Cleanse your body – Inside and out. A practical place to start is to make improvements to your diet. Eat as “clean” as possible and drink lots of water to flush out toxins. Eat fresh (organic, if possible) fruits and vegetables, nuts and seeds, whole grains, legumes and limited amounts of free range, hormone-free chicken and meat and/or freshly caught wild fish (unfortunately, our oceans have become so polluted that most fish are contaminated, so do your research). To make this a sustainable habit don’t strive for perfection. Make this healthy diet your goal, but allow yourself a few treats now and then!
Regular exercise is also a key factor to aide in eliminating toxins from your body. Moving the body helps circulate the blood which helps your organs to do their job more effectively. Many toxins are released through sweating and breathing deeply. A mixture of low impact and cardio exercises are suggested---yoga, spinning and walking are my favorites!
Because the body and mind are interconnected, sometimes past negative emotions, stress or trauma can be stored not only in our minds, but in our physical bodies. It may show up as chronic pain in our skin or muscles. Somatic therapy is a modality that could help. It involves mind-body exercises and other physical techniques to help release the pent-up tension that is negatively affecting our physical and emotional well-being.
Another way to help declutter your mind is to monitor what goes into it and when. This entails limiting the amount of “noise” and interruptions that bombard you daily. You can accomplish this by limiting your social media time---experiment with only checking it 1-2 hours a day, maybe an hour in the morning and an hour at night. You can use the same structure with emails, texts and phone calls. Don’t feel compelled to answer each piece of correspondence when it comes in. Check it only a few times during the day. If your job requires more from you, or you have children or family members that you must stay in contact with then, turn the phone off at 6:00 pm (when you work day is over and/or all the kids are at home) until the next morning.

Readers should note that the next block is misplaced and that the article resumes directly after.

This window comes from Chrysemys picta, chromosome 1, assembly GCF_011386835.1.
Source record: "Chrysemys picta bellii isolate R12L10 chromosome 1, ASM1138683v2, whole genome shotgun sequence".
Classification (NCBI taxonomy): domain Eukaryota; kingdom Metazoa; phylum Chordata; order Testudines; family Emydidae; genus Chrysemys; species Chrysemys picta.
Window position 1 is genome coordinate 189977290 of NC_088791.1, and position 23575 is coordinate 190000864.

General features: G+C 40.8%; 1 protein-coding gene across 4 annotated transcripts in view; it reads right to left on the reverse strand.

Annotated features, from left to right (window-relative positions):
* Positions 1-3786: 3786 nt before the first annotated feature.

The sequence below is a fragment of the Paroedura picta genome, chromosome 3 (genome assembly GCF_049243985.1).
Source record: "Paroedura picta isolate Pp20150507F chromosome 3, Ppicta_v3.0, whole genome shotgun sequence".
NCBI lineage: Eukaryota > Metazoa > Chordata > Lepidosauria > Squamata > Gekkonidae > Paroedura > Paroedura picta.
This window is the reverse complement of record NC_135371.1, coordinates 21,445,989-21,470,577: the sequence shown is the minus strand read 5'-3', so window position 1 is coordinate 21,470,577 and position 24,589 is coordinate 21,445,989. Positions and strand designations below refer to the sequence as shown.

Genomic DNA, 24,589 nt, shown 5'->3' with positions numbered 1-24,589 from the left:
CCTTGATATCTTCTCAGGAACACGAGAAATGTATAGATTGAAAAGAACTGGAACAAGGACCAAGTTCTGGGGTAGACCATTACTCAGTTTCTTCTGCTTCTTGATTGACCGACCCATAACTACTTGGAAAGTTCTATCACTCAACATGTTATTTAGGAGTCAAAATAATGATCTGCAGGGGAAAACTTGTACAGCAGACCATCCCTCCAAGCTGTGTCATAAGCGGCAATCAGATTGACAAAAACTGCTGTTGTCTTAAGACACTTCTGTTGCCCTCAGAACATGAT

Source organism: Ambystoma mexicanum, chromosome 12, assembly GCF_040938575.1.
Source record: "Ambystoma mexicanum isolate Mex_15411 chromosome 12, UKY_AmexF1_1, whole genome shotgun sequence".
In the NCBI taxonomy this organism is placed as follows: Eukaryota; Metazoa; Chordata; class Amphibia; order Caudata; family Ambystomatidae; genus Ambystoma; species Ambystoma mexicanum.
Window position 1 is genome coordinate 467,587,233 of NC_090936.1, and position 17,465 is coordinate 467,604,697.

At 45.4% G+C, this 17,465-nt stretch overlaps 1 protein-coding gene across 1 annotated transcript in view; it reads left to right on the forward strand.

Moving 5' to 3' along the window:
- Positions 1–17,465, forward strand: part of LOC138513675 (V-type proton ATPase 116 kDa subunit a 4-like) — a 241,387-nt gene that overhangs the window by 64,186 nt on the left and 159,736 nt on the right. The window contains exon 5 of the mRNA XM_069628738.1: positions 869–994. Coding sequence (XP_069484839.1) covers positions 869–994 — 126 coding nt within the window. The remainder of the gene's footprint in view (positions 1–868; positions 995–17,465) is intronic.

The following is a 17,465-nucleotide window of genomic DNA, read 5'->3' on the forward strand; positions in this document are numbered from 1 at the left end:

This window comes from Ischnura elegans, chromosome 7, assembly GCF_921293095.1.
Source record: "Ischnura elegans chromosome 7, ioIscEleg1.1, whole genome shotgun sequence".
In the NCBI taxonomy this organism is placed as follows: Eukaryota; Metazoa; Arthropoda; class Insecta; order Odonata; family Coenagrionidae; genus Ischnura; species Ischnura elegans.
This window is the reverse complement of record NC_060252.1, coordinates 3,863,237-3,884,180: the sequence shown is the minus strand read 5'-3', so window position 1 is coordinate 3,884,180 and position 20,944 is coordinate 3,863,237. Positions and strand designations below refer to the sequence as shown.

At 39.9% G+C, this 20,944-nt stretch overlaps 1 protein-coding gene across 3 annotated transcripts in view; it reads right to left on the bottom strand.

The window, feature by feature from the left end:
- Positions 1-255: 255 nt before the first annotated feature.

Your Individual Practice
Now, spend a few minutes developing your own saucha practice for the upcoming week. Grab your journal and list 5 to 10 ways you can practice saucha. Be sure to include ways to purify your mind, body and spirit. After you’ve completed your list, circle 3-4 of the practices that most resonate with you at this moment. Commit to practicing them for one full week. Schedule your action plan in your calendar for the week. For example, if you plan on taking a yoga class twice that week, sign up for the class and then schedule it accordingly. If you plan to clean out certain areas of your home, schedule blocks of time when you can accomplish this over the next 7 days. Be specific. Also, make it enjoyable as this is a special self-care practice just for you. Maybe light a few candles and put on some of your favorite music while you are cleaning your home or eating new nutritious meals.
During your week journal about your experience practicing saucha. How did you feel after you completed each practice? Write down the specific benefits you experienced. For example, did it make you feel more energetic, did it give you more mental clarity, or were you more productive? What lessons did you learn? Consider if these practices would be helpful to continue. If the answer is no, are there others that you may want to try next?
I hope you enjoy this practice of saucha during your week and that it helps give you clarity and happiness. In the next few weeks we will explore the 2nd niyama, santosha, which is the practice of contentment. Namaste